Transfer issues

fax rip

The Rehab Center:
The rehab specialist arrived on Thursday to run some tests and ask some questions:

Him:                                                                                             Me:
Can you stand?                                                                     Only briefly
Raise your leg?                                                                      No
Fetch something with your left hand?                     No
Do anything with your left-hand side?                    Raise one finger 3mm

“I propose to have you admitted to the rehab center,” he told me with a smile. “You will improve more there than anywhere else.”
That sounded good to me. I knew I had a lot to work on because I couldn’t do anything in my current state.
“It’s hard work, though, in a rehab center,” he warned me, which I thought was a peculiar remark. As a CVA patient, everything I did was hard work. Just getting out of bed was more difficult for me than mountain climbing would be for you. I needed the agility of an acrobat just to put my pants on in the morning.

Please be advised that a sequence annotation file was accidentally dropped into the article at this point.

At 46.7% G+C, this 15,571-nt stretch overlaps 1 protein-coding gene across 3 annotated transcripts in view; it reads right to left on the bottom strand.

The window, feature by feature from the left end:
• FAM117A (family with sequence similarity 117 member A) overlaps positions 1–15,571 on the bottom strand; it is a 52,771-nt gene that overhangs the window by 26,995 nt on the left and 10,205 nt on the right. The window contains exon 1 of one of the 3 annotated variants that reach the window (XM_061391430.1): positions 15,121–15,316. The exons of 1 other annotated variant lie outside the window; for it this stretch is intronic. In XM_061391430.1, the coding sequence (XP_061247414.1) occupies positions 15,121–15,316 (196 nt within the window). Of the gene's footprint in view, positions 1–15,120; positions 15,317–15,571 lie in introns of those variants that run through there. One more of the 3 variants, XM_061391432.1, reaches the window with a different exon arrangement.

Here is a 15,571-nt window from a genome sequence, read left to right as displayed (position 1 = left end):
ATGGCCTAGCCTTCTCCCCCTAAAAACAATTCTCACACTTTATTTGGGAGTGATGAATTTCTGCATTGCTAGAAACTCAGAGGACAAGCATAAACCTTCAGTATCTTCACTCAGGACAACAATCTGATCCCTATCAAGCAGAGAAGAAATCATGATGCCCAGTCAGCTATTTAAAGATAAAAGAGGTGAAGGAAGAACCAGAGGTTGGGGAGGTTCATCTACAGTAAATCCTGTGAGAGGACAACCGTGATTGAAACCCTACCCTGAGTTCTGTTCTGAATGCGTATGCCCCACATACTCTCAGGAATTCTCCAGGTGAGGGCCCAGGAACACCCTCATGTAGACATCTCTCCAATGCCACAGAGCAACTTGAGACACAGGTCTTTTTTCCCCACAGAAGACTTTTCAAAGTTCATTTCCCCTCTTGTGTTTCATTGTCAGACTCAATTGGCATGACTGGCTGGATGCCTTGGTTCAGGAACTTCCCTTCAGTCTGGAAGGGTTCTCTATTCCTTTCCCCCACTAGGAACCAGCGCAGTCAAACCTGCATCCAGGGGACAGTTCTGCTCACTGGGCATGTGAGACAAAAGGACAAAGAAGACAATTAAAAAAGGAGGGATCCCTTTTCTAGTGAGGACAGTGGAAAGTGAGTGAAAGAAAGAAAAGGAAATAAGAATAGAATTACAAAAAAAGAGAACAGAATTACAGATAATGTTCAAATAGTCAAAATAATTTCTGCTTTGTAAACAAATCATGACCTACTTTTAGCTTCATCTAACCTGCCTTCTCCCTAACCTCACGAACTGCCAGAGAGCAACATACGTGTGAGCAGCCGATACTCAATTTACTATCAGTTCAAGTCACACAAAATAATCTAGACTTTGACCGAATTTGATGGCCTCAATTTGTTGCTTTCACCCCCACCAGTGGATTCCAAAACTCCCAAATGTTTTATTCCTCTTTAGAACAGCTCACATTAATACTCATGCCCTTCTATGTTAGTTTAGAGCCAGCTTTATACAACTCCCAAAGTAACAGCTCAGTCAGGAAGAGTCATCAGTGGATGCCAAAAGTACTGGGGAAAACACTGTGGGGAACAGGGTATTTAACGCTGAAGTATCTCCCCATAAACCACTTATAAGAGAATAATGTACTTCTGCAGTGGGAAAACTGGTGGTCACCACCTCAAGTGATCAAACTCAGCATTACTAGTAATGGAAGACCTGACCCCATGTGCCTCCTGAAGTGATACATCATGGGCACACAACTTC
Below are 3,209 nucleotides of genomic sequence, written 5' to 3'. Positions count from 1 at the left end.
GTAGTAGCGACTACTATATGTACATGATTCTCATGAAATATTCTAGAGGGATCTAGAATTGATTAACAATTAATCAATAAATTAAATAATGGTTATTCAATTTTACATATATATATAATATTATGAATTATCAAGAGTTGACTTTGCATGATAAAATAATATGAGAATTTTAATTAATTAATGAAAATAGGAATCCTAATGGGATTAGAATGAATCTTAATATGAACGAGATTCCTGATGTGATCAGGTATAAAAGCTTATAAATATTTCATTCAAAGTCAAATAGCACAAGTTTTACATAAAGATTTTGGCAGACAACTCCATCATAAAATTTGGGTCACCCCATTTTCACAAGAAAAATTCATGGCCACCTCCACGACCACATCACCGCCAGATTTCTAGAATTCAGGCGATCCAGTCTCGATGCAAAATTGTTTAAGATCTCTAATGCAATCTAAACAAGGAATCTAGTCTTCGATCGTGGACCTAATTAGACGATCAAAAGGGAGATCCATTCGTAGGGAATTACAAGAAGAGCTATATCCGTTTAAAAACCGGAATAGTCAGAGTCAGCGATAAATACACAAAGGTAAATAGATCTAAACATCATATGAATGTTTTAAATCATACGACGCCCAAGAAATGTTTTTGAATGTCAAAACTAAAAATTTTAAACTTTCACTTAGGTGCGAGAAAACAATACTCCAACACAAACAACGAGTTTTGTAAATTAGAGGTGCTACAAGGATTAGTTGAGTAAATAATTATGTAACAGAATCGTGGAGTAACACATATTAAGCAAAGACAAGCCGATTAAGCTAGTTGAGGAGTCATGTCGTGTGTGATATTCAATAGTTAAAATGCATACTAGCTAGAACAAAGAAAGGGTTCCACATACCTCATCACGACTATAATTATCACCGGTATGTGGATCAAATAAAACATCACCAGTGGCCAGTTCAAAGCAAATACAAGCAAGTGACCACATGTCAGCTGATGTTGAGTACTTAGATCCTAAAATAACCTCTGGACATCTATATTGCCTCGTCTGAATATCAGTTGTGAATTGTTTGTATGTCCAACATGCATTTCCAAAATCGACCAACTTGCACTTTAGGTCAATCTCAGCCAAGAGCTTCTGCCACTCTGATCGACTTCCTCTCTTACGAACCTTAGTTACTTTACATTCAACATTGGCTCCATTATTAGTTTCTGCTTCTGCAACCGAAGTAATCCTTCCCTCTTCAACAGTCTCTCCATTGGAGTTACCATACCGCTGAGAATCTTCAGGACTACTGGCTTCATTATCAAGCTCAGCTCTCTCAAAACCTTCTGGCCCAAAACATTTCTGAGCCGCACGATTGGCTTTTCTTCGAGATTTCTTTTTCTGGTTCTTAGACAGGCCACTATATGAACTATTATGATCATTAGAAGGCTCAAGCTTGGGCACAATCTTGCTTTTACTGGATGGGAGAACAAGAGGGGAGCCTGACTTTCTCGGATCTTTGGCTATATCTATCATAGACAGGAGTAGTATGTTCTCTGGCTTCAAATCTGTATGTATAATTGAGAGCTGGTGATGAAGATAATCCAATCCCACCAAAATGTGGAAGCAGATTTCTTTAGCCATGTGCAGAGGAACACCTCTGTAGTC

Later on I learned from other patients at the rehab center that it wasn’t made available to every CVA patient. One gentleman, who was my age and paralyzed on the left side as well, was first sent to an old-folks home. He lived there like a plant for three months before the doctors acknowledged that he’d progress more at the rehab center. I considered myself lucky to be sent directly there, and I thanked the universe that an available space was open for me at that time.
Another lady came to visit me to ask whether I would participate in the Explicit Research Project. She explained how its research would measure the effectiveness of different treatments on young CVA patients. I knew how hard it was to get appropriate candidates for research, so I was happy to oblige. The lady provided me with a leaflet, and she said she would follow up at the rehab center.
The doctor in training stopped by. She was working hard to have my transfer file ready before I left the next day due to its importance. She told me to stop by the secretary before I left and ask for my file if it wasn’t brought to me beforehand.
The next morning two paramedics were waiting to take me with them. I was rolled onto a stretcher and wrapped up in blankets before being strapped to it. Suddenly, I realized I didn’t have my transfer file yet, and I told the paramedics that we needed to get it from the secretary before we left. They agreed.